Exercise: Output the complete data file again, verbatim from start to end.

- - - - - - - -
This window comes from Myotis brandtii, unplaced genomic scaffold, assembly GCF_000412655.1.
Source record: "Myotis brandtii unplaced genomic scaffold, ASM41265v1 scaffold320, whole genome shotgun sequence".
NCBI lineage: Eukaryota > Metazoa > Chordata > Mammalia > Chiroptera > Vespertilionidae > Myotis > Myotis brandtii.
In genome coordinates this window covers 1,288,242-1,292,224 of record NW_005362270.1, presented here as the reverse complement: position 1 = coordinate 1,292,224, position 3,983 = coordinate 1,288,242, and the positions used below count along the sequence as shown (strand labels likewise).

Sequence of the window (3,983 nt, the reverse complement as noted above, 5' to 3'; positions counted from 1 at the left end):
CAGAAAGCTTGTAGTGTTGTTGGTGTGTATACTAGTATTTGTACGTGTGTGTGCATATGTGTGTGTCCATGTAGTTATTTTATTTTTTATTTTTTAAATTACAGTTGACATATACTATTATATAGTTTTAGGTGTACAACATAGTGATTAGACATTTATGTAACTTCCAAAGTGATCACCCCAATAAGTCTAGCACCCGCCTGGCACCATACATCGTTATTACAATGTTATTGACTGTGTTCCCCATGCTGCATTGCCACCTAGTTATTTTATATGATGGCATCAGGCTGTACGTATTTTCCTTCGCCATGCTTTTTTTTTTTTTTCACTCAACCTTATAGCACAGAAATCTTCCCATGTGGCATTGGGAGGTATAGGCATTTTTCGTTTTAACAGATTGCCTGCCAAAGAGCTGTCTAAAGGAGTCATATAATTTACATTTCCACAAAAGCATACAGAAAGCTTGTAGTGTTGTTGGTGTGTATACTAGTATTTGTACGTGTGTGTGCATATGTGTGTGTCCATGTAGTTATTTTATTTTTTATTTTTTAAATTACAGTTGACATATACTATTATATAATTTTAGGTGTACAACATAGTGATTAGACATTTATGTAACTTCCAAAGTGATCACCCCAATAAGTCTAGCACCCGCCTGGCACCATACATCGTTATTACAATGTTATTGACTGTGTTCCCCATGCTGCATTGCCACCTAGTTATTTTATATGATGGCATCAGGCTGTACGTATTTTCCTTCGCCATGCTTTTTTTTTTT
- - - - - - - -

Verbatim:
This window comes from Myotis brandtii, unplaced genomic scaffold, assembly GCF_000412655.1.
Source record: "Myotis brandtii unplaced genomic scaffold, ASM41265v1 scaffold320, whole genome shotgun sequence".
NCBI lineage: Eukaryota > Metazoa > Chordata > Mammalia > Chiroptera > Vespertilionidae > Myotis > Myotis brandtii.
In genome coordinates this window covers 1,288,242-1,292,224 of record NW_005362270.1, presented here as the reverse complement: position 1 = coordinate 1,292,224, position 3,983 = coordinate 1,288,242, and the positions used below count along the sequence as shown (strand labels likewise).

Sequence of the window (3,983 nt, the reverse complement as noted above, 5' to 3'; positions counted from 1 at the left end):
CAGAAAGCTTGTAGTGTTGTTGGTGTGTATACTAGTATTTGTACGTGTGTGTGCATATGTGTGTGTCCATGTAGTTATTTTATTTTTTATTTTTTAAATTACAGTTGACATATACTATTATATAGTTTTAGGTGTACAACATAGTGATTAGACATTTATGTAACTTCCAAAGTGATCACCCCAATAAGTCTAGCACCCGCCTGGCACCATACATCGTTATTACAATGTTATTGACTGTGTTCCCCATGCTGCATTGCCACCTAGTTATTTTATATGATGGCATCAGGCTGTACGTATTTTCCTTCGCCATGCTTTTTTTTTTTTTTCACTCAACCTTATAGCACAGAAATCTTCCCATGTGGCATTGGGAGGTATAGGCATTTTTCGTTTTAACAGATTGCCTGCCAAAGAGCTGTCTAAAGGAGTCATATAATTTACATTTCCACAAAAGCATACAGAAAGCTTGTAGTGTTGTTGGTGTGTATACTAGTATTTGTACGTGTGTGTGCATATGTGTGTGTCCATGTAGTTATTTTATTTTTTATTTTTTAAATTACAGTTGACATATACTATTATATAATTTTAGGTGTACAACATAGTGATTAGACATTTATGTAACTTCCAAAGTGATCACCCCAATAAGTCTAGCACCCGCCTGGCACCATACATCGTTATTACAATGTTATTGACTGTGTTCCCCATGCTGCATTGCCACCTAGTTATTTTATATGATGGCATCAGGCTGTACGTATTTTCCTTCGCCATGCTTTTTTTTTTT